By Jeff Eckhoff, communications manager for the Center for Industrial Research and Service.
The future of modern manufacturing is now being built in the basement of ISU’s Sukup Hall – one 40-micron-thick layer at a time.
Iowa State University’s Center for Industrial Research and Service (CIRAS) has been up and running for roughly a month now – after an extended setup, calibration and training period – on its newly purchased metal laser sintering machine. The machine, which uses the combination of powdered metal and a laser to melt it, is the metal version of additive manufacturing, or what most people commonly think of as 3-D printing.
While plastic additive manufacturing machines (3-D printers) are widely in use, the metal ones are far less common. But the technology they offer is about to change the way companies manufacture and design almost everything. Geometric limits imposed by the production process are going to disappear. Manufacturers will be able to produce parts and products with less material and in days instead of the traditional weeks.
“Everybody has to change their way of thinking about how to make things work,” explains Jim Johnson, chief operating officer at Frog Legs Inc. in Ottumwa. “Otherwise, there will be some companies who change and take all the business.”
Johnson’s firm is one of several Iowa companies now working with CIRAS experts to explore the intricacies of metal additive manufacturing. CIRAS, by helping companies experiment and test the boundaries of this technology, hopes to help Iowa businesses prepare for some projected rapid growth.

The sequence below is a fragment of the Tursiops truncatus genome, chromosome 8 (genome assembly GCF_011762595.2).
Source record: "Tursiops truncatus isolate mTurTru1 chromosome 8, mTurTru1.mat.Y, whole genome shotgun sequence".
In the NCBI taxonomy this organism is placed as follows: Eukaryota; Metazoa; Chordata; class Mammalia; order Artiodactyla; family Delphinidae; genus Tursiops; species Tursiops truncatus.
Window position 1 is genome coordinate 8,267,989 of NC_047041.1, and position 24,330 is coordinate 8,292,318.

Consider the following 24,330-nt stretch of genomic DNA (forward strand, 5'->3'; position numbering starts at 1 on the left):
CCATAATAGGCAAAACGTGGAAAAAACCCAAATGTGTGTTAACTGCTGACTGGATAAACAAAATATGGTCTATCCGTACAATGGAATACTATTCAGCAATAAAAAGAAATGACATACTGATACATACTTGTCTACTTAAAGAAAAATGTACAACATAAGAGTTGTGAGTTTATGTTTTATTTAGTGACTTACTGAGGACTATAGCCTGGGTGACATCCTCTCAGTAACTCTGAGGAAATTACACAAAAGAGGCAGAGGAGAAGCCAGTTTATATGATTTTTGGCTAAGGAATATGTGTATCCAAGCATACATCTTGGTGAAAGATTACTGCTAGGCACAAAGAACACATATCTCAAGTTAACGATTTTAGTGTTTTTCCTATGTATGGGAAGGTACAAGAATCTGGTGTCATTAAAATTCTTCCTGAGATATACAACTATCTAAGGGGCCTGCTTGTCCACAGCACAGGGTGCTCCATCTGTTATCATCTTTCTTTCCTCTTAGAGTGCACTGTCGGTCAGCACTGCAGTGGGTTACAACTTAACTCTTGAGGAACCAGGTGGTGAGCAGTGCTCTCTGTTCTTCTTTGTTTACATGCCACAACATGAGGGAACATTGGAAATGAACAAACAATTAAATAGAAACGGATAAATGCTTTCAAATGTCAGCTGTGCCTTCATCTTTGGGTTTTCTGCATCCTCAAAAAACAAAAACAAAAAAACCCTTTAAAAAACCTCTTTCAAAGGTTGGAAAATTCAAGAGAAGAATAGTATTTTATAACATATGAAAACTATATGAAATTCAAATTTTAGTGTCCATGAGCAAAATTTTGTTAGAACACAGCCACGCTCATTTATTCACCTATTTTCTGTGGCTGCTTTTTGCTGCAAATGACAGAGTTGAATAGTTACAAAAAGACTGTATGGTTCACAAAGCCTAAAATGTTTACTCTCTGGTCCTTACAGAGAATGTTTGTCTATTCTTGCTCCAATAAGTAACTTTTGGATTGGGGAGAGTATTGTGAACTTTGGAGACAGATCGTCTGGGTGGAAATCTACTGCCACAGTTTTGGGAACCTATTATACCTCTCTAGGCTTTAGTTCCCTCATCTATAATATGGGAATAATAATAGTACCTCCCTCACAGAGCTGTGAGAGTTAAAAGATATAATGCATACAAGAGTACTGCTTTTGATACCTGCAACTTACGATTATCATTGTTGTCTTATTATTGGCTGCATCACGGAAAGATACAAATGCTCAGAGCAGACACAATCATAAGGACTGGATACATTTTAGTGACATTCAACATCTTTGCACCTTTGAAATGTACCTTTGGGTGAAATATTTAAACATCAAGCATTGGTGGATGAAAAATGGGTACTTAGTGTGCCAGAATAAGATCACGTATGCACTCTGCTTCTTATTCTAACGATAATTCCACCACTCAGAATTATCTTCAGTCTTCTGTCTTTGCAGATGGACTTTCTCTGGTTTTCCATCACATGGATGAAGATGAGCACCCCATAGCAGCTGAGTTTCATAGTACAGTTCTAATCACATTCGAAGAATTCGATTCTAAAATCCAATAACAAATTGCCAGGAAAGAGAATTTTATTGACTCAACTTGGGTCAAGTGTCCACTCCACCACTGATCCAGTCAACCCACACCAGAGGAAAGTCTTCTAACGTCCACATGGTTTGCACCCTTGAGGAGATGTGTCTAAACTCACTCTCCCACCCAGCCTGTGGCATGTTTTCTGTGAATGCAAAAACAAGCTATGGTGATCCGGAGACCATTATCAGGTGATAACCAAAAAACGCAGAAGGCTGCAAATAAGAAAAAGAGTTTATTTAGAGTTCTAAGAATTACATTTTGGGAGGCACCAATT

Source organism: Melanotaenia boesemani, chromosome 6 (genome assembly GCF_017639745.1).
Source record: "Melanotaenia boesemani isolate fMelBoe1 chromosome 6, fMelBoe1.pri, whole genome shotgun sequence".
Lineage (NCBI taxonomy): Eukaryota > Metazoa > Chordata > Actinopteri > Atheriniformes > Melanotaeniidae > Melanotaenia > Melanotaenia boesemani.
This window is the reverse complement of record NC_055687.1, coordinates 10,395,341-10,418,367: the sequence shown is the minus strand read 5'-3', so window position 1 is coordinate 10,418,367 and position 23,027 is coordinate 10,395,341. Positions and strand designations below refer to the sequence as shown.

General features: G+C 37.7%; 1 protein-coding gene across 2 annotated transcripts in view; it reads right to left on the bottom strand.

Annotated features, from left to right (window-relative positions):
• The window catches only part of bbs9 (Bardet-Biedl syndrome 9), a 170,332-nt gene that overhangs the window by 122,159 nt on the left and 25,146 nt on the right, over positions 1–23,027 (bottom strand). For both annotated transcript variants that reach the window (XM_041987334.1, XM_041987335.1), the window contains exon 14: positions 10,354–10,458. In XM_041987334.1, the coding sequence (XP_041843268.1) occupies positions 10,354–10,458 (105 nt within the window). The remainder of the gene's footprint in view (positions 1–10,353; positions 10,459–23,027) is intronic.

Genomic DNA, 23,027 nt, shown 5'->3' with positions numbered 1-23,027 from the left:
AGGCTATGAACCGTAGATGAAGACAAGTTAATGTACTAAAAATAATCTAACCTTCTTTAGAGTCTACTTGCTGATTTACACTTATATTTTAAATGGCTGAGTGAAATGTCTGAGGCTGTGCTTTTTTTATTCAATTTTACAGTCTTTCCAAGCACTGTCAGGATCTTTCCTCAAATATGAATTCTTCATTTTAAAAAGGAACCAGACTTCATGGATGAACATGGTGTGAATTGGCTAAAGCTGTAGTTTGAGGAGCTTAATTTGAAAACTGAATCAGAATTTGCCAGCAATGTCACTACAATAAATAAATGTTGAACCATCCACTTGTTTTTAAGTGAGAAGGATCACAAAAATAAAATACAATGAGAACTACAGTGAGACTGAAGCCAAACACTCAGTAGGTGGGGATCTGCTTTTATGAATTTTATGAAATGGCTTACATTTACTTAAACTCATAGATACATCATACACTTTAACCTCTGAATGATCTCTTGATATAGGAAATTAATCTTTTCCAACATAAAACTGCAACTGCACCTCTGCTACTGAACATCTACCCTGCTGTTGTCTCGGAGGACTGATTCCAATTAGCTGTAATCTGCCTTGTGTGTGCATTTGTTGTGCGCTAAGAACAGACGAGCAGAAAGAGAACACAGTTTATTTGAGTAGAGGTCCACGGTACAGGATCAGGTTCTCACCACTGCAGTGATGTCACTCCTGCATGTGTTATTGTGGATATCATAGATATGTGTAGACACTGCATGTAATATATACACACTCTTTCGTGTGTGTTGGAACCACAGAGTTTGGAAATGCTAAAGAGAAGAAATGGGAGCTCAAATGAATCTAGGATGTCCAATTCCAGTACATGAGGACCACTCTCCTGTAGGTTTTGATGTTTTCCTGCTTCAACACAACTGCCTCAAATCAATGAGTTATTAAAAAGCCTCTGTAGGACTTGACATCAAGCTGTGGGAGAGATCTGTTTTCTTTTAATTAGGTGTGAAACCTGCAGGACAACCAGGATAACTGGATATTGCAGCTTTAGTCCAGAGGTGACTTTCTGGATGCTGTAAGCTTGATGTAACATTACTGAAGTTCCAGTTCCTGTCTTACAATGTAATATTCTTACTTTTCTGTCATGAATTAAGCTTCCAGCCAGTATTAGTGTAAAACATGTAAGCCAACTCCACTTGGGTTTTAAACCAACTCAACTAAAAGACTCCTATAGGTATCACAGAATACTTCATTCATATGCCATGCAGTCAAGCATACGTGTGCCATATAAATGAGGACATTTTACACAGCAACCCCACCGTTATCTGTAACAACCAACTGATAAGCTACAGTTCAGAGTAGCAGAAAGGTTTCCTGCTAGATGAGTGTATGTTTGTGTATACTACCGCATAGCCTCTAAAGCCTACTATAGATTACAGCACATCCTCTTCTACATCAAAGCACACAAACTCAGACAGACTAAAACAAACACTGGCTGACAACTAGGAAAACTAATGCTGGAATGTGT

“Is this technology ready for everyday use? No,” summarizes Chris Hill, head of CIRAS’ technology assistance initiatives. “But if I as a manufacturer can start getting educated now, then I kind of know what I can do with it. And when the technology gets a little better, then I can take advantage of it while my competitors are still thinking, ‘OK, now I need to start learning about this…’ ”
The new machine is part of a $900,000 investment made in October with money from CIRAS and with generous contributions from ISU College of Engineering, Iowa Economic Development Authority and the federal NIST Manufacturing Extension Partnership. It’s an exciting move for Iowa industry because it offers companies a front-row seat for the next evolution of how things are made.
Additive manufacturing machines follow computerized designs to assemble items one tiny layer at a time. That process differs from the usual method of taking a chunk of steel or a vat of liquid metal and transforming it into a different shape. Because you’re starting from scratch, anything is possible – including odd-shaped parts that simply can’t be produced using traditional manufacturing methods or parts that now require assembly because they can’t be made as a single piece.
“With this, the design rules are broken,” says Jack Ward, a program manager with Quatro Composites, a CIRAS client in Orange City. “Now, I can go do all kinds of crazy stuff, and I can actually build it. Because I can print it, I can do stuff that I couldn’t actually do before.”
CIRAS, alongside Iowa State’s engineering faculty and students, intends to spend the next few years figuring out the best techniques for doing all that crazy stuff. And we’ll be keeping Iowa companies informed about what we find.
About the author
Jeff Eckhoff is communications manager for the Center for Industrial Research and Service. He spent 21 years as a newspaper journalist at the Columbia (Mo.) Daily Tribune, Philadelphia Inquirer and the Des Moines Register before joining CIRAS at the end of 2013.